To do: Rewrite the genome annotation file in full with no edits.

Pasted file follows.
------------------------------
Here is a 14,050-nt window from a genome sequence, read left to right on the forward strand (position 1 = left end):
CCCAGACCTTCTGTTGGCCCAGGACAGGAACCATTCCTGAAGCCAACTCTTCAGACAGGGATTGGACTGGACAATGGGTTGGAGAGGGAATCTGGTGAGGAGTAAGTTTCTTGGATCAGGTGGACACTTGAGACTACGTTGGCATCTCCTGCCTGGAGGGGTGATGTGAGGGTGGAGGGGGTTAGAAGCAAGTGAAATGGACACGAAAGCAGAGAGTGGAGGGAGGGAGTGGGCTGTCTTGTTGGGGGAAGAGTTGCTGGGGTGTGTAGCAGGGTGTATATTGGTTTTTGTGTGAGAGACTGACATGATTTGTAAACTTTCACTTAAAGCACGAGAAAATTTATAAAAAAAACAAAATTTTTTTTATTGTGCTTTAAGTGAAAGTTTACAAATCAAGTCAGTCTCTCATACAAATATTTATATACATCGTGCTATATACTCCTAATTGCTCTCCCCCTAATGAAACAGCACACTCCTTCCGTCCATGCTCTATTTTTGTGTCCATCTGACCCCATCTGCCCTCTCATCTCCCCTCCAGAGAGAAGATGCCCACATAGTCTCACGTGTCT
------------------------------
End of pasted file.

Here is a 14,050-nt window from a genome sequence, read left to right on the forward strand (position 1 = left end):
CCCAGACCTTCTGTTGGCCCAGGACAGGAACCATTCCTGAAGCCAACTCTTCAGACAGGGATTGGACTGGACAATGGGTTGGAGAGGGAATCTGGTGAGGAGTAAGTTTCTTGGATCAGGTGGACACTTGAGACTACGTTGGCATCTCCTGCCTGGAGGGGTGATGTGAGGGTGGAGGGGGTTAGAAGCAAGTGAAATGGACACGAAAGCAGAGAGTGGAGGGAGGGAGTGGGCTGTCTTGTTGGGGGAAGAGTTGCTGGGGTGTGTAGCAGGGTGTATATTGGTTTTTGTGTGAGAGACTGACATGATTTGTAAACTTTCACTTAAAGCACGAGAAAATTTATAAAAAAAACAAAATTTTTTTTATTGTGCTTTAAGTGAAAGTTTACAAATCAAGTCAGTCTCTCATACAAATATTTATATACATCGTGCTATATACTCCTAATTGCTCTCCCCCTAATGAAACAGCACACTCCTTCCGTCCATGCTCTATTTTTGTGTCCATCTGACCCCATCTGCCCTCTCATCTCCCCTCCAGAGAGAAGATGCCCACATAGTCTCACGTGTCT